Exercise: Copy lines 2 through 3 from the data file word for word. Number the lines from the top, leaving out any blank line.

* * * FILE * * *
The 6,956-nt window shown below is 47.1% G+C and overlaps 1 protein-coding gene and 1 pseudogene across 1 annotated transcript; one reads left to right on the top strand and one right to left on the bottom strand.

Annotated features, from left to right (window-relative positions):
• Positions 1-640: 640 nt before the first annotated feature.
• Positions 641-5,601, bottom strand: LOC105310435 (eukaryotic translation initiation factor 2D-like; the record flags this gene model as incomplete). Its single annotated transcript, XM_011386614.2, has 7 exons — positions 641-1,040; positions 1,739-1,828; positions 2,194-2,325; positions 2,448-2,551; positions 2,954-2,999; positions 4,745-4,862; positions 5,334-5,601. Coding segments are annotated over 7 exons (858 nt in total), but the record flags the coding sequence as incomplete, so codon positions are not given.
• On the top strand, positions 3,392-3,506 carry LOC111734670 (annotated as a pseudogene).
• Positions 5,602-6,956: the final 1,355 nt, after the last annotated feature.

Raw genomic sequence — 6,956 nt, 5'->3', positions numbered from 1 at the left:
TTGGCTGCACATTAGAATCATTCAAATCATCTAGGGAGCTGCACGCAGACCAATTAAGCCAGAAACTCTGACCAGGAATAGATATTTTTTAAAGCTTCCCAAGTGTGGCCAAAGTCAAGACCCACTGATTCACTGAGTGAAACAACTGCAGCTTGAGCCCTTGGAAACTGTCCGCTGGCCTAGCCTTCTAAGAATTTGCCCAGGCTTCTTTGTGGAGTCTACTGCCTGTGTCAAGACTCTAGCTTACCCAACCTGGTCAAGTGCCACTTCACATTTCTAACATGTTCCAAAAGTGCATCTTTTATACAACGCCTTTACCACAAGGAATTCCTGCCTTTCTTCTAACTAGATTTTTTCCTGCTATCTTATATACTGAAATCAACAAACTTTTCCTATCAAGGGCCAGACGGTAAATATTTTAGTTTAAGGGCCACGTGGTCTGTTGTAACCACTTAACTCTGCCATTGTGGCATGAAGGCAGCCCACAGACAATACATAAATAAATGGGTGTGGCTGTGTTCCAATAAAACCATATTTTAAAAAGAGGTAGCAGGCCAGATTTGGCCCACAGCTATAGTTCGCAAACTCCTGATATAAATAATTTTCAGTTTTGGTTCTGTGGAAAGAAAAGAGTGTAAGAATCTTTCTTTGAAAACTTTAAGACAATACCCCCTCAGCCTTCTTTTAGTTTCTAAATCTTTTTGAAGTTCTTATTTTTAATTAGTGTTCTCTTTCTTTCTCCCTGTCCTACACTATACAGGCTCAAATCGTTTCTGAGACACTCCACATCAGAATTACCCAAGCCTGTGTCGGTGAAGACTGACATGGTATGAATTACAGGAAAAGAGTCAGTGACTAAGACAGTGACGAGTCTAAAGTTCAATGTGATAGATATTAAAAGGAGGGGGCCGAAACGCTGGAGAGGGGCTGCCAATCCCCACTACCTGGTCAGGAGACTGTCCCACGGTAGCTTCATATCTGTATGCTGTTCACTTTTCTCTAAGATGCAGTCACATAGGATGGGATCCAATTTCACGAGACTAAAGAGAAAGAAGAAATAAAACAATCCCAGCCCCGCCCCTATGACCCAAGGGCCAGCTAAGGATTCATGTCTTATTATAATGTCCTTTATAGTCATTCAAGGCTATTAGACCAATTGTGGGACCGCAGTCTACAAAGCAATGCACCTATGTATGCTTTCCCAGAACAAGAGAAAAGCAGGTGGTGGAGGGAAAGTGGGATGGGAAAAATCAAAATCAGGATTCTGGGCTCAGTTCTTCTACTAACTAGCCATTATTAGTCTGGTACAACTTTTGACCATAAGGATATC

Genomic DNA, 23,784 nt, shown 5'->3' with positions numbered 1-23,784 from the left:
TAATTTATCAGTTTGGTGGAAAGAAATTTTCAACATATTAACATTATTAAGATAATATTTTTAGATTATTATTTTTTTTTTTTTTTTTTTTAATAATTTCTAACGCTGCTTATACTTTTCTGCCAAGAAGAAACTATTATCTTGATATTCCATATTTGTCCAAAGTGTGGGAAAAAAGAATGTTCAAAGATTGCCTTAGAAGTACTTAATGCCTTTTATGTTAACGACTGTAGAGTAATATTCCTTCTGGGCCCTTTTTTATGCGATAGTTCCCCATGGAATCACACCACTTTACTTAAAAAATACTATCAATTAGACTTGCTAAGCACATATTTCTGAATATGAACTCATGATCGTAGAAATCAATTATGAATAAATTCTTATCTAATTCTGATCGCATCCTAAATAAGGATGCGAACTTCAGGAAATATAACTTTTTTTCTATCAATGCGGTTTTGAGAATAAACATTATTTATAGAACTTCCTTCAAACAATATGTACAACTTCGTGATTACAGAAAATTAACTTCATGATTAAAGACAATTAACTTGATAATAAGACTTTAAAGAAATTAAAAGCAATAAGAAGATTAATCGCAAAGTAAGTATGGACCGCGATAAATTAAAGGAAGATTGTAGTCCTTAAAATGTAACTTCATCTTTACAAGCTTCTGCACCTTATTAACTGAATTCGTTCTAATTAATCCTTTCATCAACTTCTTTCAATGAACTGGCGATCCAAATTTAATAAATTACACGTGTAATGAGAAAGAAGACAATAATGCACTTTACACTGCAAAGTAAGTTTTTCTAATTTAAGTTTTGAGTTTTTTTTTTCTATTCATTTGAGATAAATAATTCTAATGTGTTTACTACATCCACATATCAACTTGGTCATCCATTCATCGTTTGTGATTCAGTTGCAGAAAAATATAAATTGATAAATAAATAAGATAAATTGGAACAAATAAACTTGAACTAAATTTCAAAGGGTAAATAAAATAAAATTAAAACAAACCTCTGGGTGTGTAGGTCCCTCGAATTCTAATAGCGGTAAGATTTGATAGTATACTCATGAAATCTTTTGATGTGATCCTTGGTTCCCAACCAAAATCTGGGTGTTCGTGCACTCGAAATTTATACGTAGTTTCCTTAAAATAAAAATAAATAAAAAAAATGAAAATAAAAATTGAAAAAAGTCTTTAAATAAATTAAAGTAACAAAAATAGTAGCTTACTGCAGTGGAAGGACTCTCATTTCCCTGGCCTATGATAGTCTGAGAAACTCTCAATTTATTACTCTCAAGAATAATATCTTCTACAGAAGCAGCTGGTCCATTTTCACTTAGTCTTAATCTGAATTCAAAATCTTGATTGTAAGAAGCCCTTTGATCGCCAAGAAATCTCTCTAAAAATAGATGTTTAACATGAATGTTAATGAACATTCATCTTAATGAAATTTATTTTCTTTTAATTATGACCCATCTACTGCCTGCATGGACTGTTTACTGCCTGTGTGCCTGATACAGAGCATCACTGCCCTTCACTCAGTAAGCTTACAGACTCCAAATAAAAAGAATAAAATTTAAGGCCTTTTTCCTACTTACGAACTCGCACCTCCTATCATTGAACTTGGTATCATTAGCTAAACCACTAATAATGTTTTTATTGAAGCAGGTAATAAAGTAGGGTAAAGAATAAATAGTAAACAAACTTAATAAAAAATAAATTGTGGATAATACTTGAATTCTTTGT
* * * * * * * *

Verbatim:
Annotated features, from left to right (window-relative positions):
• Positions 1-640: 640 nt before the first annotated feature.